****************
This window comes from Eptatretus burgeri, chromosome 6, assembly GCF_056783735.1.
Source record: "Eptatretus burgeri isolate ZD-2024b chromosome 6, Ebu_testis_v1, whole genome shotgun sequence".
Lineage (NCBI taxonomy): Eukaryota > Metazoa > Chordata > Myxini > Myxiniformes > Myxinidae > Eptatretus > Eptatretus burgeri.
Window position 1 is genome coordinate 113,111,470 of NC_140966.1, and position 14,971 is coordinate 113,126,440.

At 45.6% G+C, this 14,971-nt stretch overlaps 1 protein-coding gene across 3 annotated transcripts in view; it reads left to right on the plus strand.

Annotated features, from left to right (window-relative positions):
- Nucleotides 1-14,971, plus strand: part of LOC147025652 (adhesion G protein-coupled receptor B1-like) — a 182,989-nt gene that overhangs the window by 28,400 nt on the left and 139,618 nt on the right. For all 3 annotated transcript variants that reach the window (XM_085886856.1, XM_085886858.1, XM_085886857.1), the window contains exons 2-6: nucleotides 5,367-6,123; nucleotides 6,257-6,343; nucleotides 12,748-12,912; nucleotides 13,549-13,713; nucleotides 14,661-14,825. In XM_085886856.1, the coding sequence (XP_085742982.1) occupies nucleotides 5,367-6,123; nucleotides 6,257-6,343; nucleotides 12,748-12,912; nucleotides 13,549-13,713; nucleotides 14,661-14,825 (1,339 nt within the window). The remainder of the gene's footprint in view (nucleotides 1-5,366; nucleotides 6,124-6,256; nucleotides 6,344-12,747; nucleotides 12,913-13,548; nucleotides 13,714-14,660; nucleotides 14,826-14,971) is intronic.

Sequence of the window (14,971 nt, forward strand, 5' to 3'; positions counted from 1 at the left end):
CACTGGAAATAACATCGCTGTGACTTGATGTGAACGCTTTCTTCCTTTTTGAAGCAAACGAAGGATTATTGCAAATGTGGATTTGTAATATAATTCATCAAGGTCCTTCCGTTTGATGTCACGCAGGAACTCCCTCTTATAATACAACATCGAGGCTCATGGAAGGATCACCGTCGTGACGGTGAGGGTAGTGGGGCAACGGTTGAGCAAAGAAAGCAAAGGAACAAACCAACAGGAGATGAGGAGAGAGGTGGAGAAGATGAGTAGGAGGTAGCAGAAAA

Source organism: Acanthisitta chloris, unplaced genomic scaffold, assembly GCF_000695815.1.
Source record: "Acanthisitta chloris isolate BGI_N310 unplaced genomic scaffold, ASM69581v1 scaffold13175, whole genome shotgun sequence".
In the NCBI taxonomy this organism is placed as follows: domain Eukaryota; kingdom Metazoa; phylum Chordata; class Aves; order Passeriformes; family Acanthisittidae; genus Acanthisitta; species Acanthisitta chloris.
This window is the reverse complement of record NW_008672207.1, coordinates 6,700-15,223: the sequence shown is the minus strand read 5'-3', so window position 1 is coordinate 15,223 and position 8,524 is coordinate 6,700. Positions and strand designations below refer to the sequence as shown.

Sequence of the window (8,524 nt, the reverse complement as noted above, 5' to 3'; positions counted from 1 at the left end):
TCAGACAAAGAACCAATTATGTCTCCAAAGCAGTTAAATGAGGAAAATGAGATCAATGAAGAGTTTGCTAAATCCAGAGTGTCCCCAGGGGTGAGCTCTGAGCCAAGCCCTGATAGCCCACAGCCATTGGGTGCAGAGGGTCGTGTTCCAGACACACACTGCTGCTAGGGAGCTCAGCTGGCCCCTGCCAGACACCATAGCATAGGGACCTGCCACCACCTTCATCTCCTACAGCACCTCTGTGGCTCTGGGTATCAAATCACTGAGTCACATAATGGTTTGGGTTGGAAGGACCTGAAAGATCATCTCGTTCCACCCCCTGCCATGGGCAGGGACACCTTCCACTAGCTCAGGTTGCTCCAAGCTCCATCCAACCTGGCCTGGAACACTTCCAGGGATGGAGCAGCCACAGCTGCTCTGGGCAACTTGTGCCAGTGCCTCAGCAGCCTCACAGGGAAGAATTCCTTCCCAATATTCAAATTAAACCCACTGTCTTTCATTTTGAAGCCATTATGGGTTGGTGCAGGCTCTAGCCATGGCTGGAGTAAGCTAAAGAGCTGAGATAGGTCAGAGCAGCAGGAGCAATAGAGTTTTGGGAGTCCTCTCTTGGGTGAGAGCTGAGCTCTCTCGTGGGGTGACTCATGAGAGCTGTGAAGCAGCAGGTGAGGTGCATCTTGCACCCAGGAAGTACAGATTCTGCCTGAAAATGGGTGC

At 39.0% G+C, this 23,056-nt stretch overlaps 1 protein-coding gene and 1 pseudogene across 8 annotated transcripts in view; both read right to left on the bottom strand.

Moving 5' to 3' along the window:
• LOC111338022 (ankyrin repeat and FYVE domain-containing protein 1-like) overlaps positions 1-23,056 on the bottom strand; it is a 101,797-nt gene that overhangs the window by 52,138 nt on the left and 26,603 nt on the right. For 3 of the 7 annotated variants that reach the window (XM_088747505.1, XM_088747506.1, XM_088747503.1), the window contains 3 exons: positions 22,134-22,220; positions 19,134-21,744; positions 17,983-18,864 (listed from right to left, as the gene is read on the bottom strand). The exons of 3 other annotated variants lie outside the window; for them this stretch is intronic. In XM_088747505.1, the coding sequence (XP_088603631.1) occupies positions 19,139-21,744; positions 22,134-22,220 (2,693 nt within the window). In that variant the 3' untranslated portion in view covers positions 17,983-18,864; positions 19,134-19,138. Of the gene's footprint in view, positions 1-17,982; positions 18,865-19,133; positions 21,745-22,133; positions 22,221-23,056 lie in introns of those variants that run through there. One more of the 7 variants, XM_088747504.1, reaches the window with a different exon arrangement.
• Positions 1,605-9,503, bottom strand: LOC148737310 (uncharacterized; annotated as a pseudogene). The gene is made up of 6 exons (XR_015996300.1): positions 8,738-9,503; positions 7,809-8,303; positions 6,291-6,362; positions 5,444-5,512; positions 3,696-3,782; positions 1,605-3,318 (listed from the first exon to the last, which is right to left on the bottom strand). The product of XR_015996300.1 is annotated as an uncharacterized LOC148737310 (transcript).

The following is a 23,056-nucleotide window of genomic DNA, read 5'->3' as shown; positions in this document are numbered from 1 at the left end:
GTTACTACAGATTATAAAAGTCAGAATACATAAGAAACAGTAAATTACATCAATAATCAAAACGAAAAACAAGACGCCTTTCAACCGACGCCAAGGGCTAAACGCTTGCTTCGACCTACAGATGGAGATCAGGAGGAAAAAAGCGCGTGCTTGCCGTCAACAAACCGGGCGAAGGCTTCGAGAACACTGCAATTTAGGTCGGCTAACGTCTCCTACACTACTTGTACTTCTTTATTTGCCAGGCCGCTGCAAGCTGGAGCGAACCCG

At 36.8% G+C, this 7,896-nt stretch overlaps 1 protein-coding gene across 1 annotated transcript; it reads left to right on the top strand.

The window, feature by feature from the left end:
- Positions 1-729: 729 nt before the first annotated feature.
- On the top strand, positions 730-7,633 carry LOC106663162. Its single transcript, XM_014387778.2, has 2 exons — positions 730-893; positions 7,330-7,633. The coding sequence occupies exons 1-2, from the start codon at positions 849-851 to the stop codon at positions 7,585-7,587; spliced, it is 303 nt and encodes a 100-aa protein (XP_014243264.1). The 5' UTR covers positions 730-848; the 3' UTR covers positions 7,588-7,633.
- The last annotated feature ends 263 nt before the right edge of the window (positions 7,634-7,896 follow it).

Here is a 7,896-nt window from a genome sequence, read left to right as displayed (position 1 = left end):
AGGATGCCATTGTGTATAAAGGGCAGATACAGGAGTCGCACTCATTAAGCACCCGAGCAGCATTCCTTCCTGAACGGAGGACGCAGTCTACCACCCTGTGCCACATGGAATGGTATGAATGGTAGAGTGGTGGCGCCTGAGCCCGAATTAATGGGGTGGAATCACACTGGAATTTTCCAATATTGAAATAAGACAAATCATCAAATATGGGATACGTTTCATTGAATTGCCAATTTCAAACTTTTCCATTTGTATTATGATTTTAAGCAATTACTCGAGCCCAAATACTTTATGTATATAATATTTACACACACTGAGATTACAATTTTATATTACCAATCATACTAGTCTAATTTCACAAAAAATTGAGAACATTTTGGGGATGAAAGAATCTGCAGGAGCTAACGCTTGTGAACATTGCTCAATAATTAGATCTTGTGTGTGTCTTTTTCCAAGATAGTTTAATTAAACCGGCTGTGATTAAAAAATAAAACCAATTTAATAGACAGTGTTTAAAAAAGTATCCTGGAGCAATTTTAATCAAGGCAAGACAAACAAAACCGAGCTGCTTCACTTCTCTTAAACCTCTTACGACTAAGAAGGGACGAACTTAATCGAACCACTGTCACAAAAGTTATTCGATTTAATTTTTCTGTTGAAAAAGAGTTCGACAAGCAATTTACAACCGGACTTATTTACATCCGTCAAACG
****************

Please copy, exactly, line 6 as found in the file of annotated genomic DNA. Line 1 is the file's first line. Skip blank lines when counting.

Annotated features, from left to right (window-relative positions):